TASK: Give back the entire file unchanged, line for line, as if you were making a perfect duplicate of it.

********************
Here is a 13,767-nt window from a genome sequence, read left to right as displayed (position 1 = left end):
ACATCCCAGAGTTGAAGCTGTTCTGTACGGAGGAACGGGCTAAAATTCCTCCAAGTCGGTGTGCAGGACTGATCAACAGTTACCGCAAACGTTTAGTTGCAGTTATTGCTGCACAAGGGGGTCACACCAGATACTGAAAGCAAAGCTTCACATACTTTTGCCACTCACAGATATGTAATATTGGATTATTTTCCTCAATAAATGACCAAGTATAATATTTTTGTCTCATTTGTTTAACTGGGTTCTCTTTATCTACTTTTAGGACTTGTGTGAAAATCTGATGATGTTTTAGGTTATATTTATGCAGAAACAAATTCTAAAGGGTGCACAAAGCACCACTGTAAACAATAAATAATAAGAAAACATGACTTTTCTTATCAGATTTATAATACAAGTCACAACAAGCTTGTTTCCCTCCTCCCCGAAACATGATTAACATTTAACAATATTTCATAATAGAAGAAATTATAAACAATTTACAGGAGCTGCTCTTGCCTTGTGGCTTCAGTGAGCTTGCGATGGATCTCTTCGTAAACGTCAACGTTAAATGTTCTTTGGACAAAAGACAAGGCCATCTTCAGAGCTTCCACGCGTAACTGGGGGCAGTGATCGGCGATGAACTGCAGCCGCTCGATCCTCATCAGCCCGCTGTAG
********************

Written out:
Here is a 13,767-nt window from a genome sequence, read left to right as displayed (position 1 = left end):
ACATCCCAGAGTTGAAGCTGTTCTGTACGGAGGAACGGGCTAAAATTCCTCCAAGTCGGTGTGCAGGACTGATCAACAGTTACCGCAAACGTTTAGTTGCAGTTATTGCTGCACAAGGGGGTCACACCAGATACTGAAAGCAAAGCTTCACATACTTTTGCCACTCACAGATATGTAATATTGGATTATTTTCCTCAATAAATGACCAAGTATAATATTTTTGTCTCATTTGTTTAACTGGGTTCTCTTTATCTACTTTTAGGACTTGTGTGAAAATCTGATGATGTTTTAGGTTATATTTATGCAGAAACAAATTCTAAAGGGTGCACAAAGCACCACTGTAAACAATAAATAATAAGAAAACATGACTTTTCTTATCAGATTTATAATACAAGTCACAACAAGCTTGTTTCCCTCCTCCCCGAAACATGATTAACATTTAACAATATTTCATAATAGAAGAAATTATAAACAATTTACAGGAGCTGCTCTTGCCTTGTGGCTTCAGTGAGCTTGCGATGGATCTCTTCGTAAACGTCAACGTTAAATGTTCTTTGGACAAAAGACAAGGCCATCTTCAGAGCTTCCACGCGTAACTGGGGGCAGTGATCGGCGATGAACTGCAGCCGCTCGATCCTCATCAGCCCGCTGTAG